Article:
Thank you Dr. Paula Stone for once again giving us lots to ponder on in this week’s post.
Austerity is a term often bandied about in politics and the media; over recent years it seems to represent ‘a difficult economic situation caused by a government reducing the amount of money it spends’ i.e. not an economic necessity, rather a political choice. So when I heard that Theresa May, in her Conservative Party conference speech, had declared the government’s eight-year programme of austerity was over – I reflected on what austerity meant in is truest sense of the word ‘the condition of living without unnecessary things and without comfort, with limited money or goods, or a practice, habit or experience that is typical of this’ (Cambridge Dictionary). If true, the end of austerity will be a welcome relief to poorer families who are disproportionality affected by cuts to Government spending
The impact of eight years of austerity on children and families cannot be underestimated. There are currently four million children living in poverty, two-thirds of whom live in working households. And according to recent research led by Professor Paul Bywaters, those living in the most deprived areas in England are 10 times more likely to be on a child protection plan or come into care than their peers from more affluent areas
A recent report by the United Nations (2016) pointed out that fiscal policies and allocation of resources in the United Kingdom in recent years have contributed to ‘inequality in children’s enjoyment of their rights, disproportionately affecting children in disadvantaged situations’ (p.3). In particular, the introduction of universal credit and the imposition of a cap on the amount of benefits paid to poor familieshas contributed to an increase in the number of homeless households with dependent children in England and Northern Ireland, and the number of families in temporary accommodation in all four jurisdictions (p17). The report shares a concern that the rate of child poverty in the UK remains high and disproportionately affects children with disabilities, children living in a family or household with a person or persons with a disability (p.17), and the number of children with mental health needs is increasing (p.14).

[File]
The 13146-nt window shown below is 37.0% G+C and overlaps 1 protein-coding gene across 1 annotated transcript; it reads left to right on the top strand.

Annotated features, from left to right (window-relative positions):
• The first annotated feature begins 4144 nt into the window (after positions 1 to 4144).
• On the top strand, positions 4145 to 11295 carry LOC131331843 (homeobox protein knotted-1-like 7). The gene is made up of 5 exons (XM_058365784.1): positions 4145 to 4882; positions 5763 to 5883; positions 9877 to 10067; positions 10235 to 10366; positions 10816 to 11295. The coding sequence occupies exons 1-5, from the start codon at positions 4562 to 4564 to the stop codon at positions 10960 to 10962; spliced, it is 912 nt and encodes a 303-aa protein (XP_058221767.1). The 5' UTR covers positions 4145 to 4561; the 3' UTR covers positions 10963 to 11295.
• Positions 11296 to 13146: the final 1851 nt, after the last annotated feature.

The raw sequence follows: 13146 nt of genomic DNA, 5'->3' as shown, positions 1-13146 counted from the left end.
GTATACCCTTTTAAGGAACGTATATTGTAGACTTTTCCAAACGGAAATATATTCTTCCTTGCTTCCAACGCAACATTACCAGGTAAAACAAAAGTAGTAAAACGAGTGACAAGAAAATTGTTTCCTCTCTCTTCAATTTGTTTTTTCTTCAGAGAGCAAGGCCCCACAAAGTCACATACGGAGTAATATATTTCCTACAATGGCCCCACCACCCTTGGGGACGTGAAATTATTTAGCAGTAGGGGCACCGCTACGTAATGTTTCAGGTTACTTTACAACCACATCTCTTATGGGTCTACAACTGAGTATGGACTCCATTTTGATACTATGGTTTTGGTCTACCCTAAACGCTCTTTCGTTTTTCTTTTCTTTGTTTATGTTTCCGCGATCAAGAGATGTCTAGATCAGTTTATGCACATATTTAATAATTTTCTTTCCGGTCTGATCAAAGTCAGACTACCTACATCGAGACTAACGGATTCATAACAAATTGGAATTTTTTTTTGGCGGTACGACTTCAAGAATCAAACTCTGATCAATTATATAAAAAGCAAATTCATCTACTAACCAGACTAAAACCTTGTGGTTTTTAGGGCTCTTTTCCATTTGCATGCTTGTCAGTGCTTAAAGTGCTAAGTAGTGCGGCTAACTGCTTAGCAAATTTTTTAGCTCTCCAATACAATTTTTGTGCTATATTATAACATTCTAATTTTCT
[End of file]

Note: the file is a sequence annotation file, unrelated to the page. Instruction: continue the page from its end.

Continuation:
The LGA have estimated that children’s services face £2bn funding shortfall by 2020. As I sit listening to the budget, I hope that Theresa May and her government will reaffirm their commitment to improving outcomes for children, young people and their families by investing in their future
What did you think of the budget? Do you think it will make a difference to children’s lives? Is the injection of £1.7 bn into universal credit payments enough? Is the raising of the personal tax allowance, and the increase to the National Living Wage by 4.9%, from £7.83 to £8.21 enough to improve the lives of lower-income families? Was there any extra funding for childcare? Education? Was there any specific mention of improving mental health for children?